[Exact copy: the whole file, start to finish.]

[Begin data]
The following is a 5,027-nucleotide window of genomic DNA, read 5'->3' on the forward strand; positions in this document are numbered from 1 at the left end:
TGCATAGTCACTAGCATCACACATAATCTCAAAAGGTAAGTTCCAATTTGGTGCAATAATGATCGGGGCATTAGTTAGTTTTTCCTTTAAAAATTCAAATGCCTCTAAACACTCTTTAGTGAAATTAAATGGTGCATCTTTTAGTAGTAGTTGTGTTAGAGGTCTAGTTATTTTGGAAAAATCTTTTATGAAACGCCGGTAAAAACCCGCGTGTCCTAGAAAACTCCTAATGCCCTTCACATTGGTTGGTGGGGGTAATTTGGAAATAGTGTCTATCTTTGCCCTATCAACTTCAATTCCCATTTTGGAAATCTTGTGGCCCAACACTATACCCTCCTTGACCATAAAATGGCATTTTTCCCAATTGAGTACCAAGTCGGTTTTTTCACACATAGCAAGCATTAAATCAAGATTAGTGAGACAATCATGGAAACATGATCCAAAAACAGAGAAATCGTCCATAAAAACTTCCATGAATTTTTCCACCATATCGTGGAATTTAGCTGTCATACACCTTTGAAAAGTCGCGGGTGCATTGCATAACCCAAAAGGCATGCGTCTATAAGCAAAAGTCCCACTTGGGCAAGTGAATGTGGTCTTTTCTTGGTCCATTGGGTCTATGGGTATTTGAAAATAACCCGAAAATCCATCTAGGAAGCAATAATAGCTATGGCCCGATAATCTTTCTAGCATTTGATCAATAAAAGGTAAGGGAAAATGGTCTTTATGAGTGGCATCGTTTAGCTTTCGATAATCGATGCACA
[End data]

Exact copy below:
The following is a 5,027-nucleotide window of genomic DNA, read 5'->3' on the forward strand; positions in this document are numbered from 1 at the left end:
TGCATAGTCACTAGCATCACACATAATCTCAAAAGGTAAGTTCCAATTTGGTGCAATAATGATCGGGGCATTAGTTAGTTTTTCCTTTAAAAATTCAAATGCCTCTAAACACTCTTTAGTGAAATTAAATGGTGCATCTTTTAGTAGTAGTTGTGTTAGAGGTCTAGTTATTTTGGAAAAATCTTTTATGAAACGCCGGTAAAAACCCGCGTGTCCTAGAAAACTCCTAATGCCCTTCACATTGGTTGGTGGGGGTAATTTGGAAATAGTGTCTATCTTTGCCCTATCAACTTCAATTCCCATTTTGGAAATCTTGTGGCCCAACACTATACCCTCCTTGACCATAAAATGGCATTTTTCCCAATTGAGTACCAAGTCGGTTTTTTCACACATAGCAAGCATTAAATCAAGATTAGTGAGACAATCATGGAAACATGATCCAAAAACAGAGAAATCGTCCATAAAAACTTCCATGAATTTTTCCACCATATCGTGGAATTTAGCTGTCATACACCTTTGAAAAGTCGCGGGTGCATTGCATAACCCAAAAGGCATGCGTCTATAAGCAAAAGTCCCACTTGGGCAAGTGAATGTGGTCTTTTCTTGGTCCATTGGGTCTATGGGTATTTGAAAATAACCCGAAAATCCATCTAGGAAGCAATAATAGCTATGGCCCGATAATCTTTCTAGCATTTGATCAATAAAAGGTAAGGGAAAATGGTCTTTATGAGTGGCATCGTTTAGCTTTCGATAATCGATGCACA